What’s that red spot? Things to know about rashes and your child

Credit: DaytonDailyNews

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An 18-month-old Minnesota girl is struggling with a painful condition. Ivy Angerman of Hastings, Minn., was diagnosed with aquagenic urticaria. It's a rare condition where contact with water makes her skin break out in hives. Even sweat and tears cause a reaction. Ivy's parents have a GoFundMe to help them create a better living situation for her.

Credit: DaytonDailyNews

Childhood rashes are extremely common and in most cases, they're not serious. It can be worrying though to see hives, welts or other types of rash on your child's skin and you may be confused about what's causing the issue.

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The following guide will help you understand the causes of rashes and to know when you should be concerned enough to call the pediatrician:

What causes rashes?

Rashes can be caused by a lot of different things. They include the following, according to AskDrSears:

  • An allergic reaction – can cause welts that come and go. If your child has welts, watch for other signs of an allergic reaction, such as wheezing, persistent vomiting or throat tightness. If this happens, give your child Benadryl and go to the emergency room.
  • Eczema – can look like dry white patches or red, irritated ones. It often occurs on the inner or outer elbows or in front of or behind the knees. Eczema can be short-lived or chronic.
  • Viral illnesses – can include chicken pox (red spots or bumps that look like insect bites, often with fever. Bumps can blister by the third day and also start to crust over), fifth disease (starts out looking like your child has been slapped and then changes to a rash that spreads from the trunk to the extremities. Your child may also have a fever, runny nose or cough) or hand, foot and mouth disease (blisters on the hands, feet or mouth).
  • Roseola – usually starts with a high fever and then develops into a rash on about the fourth day (just as your child starts to feel better). It often looks like red spots and bumps that start on the upper back and neck and have a lacy appearance.
  • Insect bites – often look like red bumps with a pinpoint hole in the middle and usually number less than 20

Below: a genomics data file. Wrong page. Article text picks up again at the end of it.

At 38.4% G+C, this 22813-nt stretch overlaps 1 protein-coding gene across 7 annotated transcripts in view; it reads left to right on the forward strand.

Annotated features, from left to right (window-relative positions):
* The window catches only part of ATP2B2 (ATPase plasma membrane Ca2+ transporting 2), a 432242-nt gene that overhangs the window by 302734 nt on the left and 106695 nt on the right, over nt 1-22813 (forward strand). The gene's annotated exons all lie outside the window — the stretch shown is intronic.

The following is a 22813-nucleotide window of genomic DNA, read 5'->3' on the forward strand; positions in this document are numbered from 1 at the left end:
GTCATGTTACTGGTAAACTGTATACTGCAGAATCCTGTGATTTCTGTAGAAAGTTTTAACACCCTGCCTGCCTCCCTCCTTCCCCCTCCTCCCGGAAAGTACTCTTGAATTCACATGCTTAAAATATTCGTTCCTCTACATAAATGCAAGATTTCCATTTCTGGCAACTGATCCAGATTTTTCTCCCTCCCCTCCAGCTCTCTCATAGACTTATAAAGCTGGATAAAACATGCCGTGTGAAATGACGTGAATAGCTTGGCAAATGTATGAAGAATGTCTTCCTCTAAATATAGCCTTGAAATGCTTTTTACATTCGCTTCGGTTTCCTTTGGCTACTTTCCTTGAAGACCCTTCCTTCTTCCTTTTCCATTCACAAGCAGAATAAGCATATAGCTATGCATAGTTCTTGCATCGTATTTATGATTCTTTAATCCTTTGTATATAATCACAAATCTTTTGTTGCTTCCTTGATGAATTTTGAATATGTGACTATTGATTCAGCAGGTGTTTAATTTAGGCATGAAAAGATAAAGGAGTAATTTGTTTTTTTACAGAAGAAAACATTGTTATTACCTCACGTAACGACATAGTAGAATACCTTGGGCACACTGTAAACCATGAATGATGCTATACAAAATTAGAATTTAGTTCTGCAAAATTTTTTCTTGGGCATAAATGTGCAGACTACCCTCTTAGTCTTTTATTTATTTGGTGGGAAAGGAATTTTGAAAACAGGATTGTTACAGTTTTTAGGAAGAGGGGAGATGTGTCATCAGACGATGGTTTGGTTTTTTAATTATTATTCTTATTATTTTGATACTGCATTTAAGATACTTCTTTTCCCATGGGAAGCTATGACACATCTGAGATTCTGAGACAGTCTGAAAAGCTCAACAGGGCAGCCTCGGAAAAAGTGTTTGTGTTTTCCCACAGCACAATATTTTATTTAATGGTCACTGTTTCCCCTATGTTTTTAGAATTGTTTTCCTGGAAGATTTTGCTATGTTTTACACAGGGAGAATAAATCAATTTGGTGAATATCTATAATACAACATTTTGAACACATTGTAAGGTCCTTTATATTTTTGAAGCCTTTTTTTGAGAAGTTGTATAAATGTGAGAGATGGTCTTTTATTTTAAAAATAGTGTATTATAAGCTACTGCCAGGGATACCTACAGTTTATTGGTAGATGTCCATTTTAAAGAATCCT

• Heat rash – tiny red bumps, pimples or spots that are usually on the back of neck, lower back or trunk
  • Contact rash – can be red, raised bumps or patches that are itchy and in a small area, or can look like small red pimples or spots. These can be caused by contact with an irritant like poison ivy or soap.

When should you call the pediatrician?

WebMD recommends calling your child's pediatrician if any of the following apply to your child:

  • He or she is younger than six months
  • Your child doesn't feel well
  • A fever accompanies the rash
  • Your child has bruises that aren't due to an injury
  • The rash oozes or looks red, swollen or wet (signs of an infection)
  • The rash goes past the diaper area
  • The rash is more serious in skin creases
  • The rash peels, especially on the palms or soles of the feet
  • Your child has hives (swollen, pale red bumps or red swollen marks that appear suddenly)
  • The rash doesn't improve after two days

How can you provide relief?

You can give oral antihistamines (like Children's Benadryl) before bedtime to help decrease the itch and rash, according to Parents. You can also give your child a cool bath with oatmeal to ease the itch and apply calamine lotion afterward.

Since it can be difficult to determine the cause of your child's rash, if you have any doubts, call your pediatrician. Be prepared to answer questions about whether your child has a fever or other symptoms and whether he or she has come into contact with a new substance that could be causing irritation.

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